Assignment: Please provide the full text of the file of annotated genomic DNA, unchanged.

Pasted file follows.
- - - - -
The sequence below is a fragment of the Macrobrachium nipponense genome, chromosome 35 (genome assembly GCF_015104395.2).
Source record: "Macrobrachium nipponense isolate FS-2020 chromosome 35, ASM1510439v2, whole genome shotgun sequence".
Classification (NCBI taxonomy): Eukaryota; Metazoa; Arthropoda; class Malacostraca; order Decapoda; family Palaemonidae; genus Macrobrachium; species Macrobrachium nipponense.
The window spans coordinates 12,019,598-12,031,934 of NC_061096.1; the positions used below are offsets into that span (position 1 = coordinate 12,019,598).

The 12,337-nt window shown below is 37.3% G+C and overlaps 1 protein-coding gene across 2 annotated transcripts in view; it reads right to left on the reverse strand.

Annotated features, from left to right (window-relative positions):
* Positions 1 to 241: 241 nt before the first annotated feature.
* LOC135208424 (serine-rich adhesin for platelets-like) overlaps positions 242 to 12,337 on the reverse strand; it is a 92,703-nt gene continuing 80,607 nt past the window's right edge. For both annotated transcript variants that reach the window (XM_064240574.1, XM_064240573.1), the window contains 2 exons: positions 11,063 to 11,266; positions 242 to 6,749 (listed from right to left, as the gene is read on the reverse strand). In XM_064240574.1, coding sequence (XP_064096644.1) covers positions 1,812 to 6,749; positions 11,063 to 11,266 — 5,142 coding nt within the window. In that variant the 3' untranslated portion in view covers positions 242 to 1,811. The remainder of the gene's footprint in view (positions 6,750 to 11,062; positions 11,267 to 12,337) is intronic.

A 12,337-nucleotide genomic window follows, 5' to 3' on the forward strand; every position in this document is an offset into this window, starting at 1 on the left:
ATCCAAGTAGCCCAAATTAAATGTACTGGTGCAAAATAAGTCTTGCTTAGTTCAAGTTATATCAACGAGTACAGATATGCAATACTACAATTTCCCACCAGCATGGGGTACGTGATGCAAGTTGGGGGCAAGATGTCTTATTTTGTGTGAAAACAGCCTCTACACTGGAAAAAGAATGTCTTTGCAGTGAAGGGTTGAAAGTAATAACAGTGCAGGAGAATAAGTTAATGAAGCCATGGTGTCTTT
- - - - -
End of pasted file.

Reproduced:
The sequence below is a fragment of the Macrobrachium nipponense genome, chromosome 35 (genome assembly GCF_015104395.2).
Source record: "Macrobrachium nipponense isolate FS-2020 chromosome 35, ASM1510439v2, whole genome shotgun sequence".
Classification (NCBI taxonomy): Eukaryota; Metazoa; Arthropoda; class Malacostraca; order Decapoda; family Palaemonidae; genus Macrobrachium; species Macrobrachium nipponense.
The window spans coordinates 12,019,598-12,031,934 of NC_061096.1; the positions used below are offsets into that span (position 1 = coordinate 12,019,598).

The 12,337-nt window shown below is 37.3% G+C and overlaps 1 protein-coding gene across 2 annotated transcripts in view; it reads right to left on the reverse strand.

Annotated features, from left to right (window-relative positions):
* Positions 1 to 241: 241 nt before the first annotated feature.
* LOC135208424 (serine-rich adhesin for platelets-like) overlaps positions 242 to 12,337 on the reverse strand; it is a 92,703-nt gene continuing 80,607 nt past the window's right edge. For both annotated transcript variants that reach the window (XM_064240574.1, XM_064240573.1), the window contains 2 exons: positions 11,063 to 11,266; positions 242 to 6,749 (listed from right to left, as the gene is read on the reverse strand). In XM_064240574.1, coding sequence (XP_064096644.1) covers positions 1,812 to 6,749; positions 11,063 to 11,266 — 5,142 coding nt within the window. In that variant the 3' untranslated portion in view covers positions 242 to 1,811. The remainder of the gene's footprint in view (positions 6,750 to 11,062; positions 11,267 to 12,337) is intronic.

A 12,337-nucleotide genomic window follows, 5' to 3' on the forward strand; every position in this document is an offset into this window, starting at 1 on the left:
ATCCAAGTAGCCCAAATTAAATGTACTGGTGCAAAATAAGTCTTGCTTAGTTCAAGTTATATCAACGAGTACAGATATGCAATACTACAATTTCCCACCAGCATGGGGTACGTGATGCAAGTTGGGGGCAAGATGTCTTATTTTGTGTGAAAACAGCCTCTACACTGGAAAAAGAATGTCTTTGCAGTGAAGGGTTGAAAGTAATAACAGTGCAGGAGAATAAGTTAATGAAGCCATGGTGTCTTT